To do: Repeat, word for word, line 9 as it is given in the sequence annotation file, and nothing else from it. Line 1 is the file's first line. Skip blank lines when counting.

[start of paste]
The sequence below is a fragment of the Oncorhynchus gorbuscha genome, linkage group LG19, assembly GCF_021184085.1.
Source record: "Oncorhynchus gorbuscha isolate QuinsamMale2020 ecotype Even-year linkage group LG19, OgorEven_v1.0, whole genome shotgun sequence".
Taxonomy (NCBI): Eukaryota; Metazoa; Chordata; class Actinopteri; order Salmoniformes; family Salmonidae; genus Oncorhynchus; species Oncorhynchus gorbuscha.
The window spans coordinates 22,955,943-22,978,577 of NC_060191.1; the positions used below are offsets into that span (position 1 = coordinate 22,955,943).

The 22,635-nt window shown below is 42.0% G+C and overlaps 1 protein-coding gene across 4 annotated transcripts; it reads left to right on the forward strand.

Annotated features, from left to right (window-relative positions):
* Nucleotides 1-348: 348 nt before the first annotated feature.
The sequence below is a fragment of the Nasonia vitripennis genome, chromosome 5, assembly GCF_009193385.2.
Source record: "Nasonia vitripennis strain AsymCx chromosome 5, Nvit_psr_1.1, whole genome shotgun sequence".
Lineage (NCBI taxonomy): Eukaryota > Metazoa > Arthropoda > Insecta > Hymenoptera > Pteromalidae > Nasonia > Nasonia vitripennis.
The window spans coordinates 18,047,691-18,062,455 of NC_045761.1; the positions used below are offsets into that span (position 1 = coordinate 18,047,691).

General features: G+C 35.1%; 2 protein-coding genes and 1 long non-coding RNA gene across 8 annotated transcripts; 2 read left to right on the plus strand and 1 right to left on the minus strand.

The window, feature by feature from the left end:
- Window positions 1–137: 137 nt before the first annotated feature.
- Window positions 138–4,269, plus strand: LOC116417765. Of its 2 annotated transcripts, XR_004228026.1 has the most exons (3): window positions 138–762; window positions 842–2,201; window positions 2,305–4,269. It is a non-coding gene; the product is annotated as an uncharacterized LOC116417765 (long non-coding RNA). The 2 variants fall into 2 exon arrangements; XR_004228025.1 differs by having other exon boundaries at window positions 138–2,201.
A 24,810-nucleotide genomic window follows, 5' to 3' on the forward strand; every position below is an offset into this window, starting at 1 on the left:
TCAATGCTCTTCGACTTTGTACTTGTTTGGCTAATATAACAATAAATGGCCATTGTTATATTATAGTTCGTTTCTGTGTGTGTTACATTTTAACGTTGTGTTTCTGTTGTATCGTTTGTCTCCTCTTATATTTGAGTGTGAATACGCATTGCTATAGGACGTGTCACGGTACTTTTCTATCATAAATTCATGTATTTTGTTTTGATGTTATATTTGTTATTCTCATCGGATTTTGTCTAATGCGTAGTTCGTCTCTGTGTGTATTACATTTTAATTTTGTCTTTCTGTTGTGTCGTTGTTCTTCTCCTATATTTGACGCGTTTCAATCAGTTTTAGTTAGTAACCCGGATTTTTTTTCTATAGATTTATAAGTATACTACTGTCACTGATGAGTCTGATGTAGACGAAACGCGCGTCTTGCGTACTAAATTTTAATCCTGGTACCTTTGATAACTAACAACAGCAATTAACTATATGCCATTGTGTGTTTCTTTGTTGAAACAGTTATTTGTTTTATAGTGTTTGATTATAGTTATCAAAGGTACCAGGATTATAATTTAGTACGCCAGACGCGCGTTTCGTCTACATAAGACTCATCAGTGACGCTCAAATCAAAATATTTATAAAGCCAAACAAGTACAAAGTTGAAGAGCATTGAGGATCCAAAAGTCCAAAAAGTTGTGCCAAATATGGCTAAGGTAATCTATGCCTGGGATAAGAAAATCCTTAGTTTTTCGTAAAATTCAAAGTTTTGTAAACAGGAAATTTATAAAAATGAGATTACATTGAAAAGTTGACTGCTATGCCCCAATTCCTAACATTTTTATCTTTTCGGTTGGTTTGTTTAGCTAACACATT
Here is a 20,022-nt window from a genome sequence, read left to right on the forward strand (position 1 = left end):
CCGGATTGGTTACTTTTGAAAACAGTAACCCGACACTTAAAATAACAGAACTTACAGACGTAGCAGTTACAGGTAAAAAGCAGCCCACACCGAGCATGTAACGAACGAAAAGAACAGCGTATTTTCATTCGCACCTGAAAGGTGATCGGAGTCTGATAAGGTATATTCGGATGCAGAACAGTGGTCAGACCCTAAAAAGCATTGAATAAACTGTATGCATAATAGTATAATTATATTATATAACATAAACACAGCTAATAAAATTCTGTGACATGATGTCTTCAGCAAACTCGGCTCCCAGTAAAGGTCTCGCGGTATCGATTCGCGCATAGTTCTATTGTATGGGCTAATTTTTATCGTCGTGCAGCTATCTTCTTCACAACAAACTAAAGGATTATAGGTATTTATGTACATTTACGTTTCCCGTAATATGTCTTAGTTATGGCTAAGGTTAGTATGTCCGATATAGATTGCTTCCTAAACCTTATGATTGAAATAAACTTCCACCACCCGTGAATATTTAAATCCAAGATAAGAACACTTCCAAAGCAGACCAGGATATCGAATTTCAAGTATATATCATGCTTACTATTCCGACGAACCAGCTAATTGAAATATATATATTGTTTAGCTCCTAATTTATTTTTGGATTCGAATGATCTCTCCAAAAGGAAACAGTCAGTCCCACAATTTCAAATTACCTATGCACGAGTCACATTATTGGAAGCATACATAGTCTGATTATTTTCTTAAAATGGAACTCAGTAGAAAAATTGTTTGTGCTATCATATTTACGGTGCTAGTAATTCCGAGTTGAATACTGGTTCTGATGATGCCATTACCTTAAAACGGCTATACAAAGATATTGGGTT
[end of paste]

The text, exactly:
Source record: "Nasonia vitripennis strain AsymCx chromosome 5, Nvit_psr_1.1, whole genome shotgun sequence".